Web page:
Beware of Predatory Lenders
According to the Financial Dictionary, predatory lending is the practice in which a loan is made to a borrower in the hope or expectation that the borrower will default.
Sounds crazy, but the way this works in favor of the lender is that the lender bases what you can borrow on your assets, equity, and collateral used to secure the loan, but not on your ability to actually repay the loan. So, once you default, the lender secures the assets and collateral, then sells them for a profit. The lender may also receive commissions, fees, or unreasonably high interest on each loan they close.
According to Debt.org only 25 states have anti-predatory lending laws, and the way it’s defined varies.
Individuals who are generally targeted by predatory lenders include those who urgently need cash, have a low credit score or poor history of borrowing, or have recently became unemployed. Predatory loans can include car, payday, tax refund anticipation, business loans and credit card loans and mortgages.
Cues that could indicate predatory lending practices:
• Receiving approval for a loan amount that you know you can’t afford (i.e. sub-prime mortgages)
• Extremely fast loan closing
• Not asking you for traditional paperwork that indicates your ability to pay (paystub, W-2, tax returns, credit report, employer information, personal financial statement, business financials, etc.)
• Packing, which means implying credit insurance is necessary to qualify
• Repeated enticements to refinance loans with additional fees and closing costs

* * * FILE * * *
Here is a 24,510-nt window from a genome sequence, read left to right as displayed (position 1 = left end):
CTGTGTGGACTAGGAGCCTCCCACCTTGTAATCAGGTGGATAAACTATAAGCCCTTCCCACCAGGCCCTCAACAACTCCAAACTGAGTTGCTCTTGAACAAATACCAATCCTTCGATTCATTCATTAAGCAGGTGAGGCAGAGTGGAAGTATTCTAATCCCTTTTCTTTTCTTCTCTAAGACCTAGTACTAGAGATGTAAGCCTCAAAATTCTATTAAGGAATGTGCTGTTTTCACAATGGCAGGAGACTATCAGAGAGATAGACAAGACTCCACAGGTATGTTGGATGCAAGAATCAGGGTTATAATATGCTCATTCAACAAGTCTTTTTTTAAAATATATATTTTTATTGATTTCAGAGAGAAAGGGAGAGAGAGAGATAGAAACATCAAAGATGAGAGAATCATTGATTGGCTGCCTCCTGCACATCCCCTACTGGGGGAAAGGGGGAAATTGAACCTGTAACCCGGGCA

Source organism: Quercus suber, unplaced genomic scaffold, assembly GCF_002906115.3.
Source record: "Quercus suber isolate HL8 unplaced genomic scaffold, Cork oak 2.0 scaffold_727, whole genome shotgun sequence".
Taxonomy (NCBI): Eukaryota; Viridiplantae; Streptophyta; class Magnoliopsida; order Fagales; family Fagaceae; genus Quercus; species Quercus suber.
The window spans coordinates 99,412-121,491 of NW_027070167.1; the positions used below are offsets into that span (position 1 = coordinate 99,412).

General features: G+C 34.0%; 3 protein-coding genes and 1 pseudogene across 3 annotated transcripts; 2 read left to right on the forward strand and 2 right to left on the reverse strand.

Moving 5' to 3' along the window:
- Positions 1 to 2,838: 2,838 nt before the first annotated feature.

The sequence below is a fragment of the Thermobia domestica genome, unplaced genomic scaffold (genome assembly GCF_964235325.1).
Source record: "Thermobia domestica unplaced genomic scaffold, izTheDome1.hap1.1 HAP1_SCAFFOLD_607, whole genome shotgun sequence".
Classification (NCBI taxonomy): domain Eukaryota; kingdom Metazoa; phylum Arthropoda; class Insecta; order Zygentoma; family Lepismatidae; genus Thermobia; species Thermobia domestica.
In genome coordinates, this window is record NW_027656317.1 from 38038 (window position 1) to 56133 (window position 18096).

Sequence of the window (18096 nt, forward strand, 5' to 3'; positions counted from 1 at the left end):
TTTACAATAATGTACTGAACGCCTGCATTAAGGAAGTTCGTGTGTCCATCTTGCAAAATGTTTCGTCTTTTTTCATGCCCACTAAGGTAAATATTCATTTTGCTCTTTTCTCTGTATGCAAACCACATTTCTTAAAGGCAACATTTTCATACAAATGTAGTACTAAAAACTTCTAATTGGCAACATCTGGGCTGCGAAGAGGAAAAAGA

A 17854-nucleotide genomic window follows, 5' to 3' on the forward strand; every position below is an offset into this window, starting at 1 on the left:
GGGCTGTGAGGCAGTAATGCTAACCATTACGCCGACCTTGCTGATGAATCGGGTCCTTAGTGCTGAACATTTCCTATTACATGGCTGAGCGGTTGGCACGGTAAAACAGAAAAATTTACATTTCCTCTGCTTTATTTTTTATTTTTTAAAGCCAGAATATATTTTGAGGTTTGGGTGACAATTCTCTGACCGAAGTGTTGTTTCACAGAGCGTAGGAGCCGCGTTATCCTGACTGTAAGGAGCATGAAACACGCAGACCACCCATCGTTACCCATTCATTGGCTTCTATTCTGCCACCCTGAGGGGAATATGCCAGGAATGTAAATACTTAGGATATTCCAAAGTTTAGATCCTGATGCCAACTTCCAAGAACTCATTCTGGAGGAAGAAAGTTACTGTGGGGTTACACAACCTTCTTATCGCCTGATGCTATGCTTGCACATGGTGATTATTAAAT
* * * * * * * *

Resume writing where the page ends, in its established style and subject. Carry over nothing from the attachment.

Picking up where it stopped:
• Switching loan terms on closing day
• Overly inflated interest rates
• An abnormally high pre-payment/payoff penalty
• A mandatory arbitration clause that forces arbitration instead of standard legal recourse for any fraud or misrepresentation
• A promise or guarantee that your loan will be approved regardless of creditworthiness
• Pressure to sign a loan contract before you’ve had ample time to read and consider it.
Predatory lending can result in poor credit scores, as well as unmanageable debt and a loss of assets or your home.
To see if there are any complaints against a lender you can use the Consumer Financial Protection Bureau’s (CFPB) database. Or, if you feel you’ve been a victim of predatory lending, you can file a complaint with the CFPB at https://www.consumerfinance.gov/complaint/
If you’d like assistance with acquiring a business loan, your local Small Business and Technology Development Center (SBTDC) can assist you with finding reputable financing organizations, as well as help you through each step of the financing process, all at no charge to you. The SBTDC is a resource partner of, and partially funded through, the United States Small Business Administration.
Contact Rebecca Lobina, Six Sigma Green Belt, Regional Director of the SBTDC, at (816) 364-4105, email@example.com.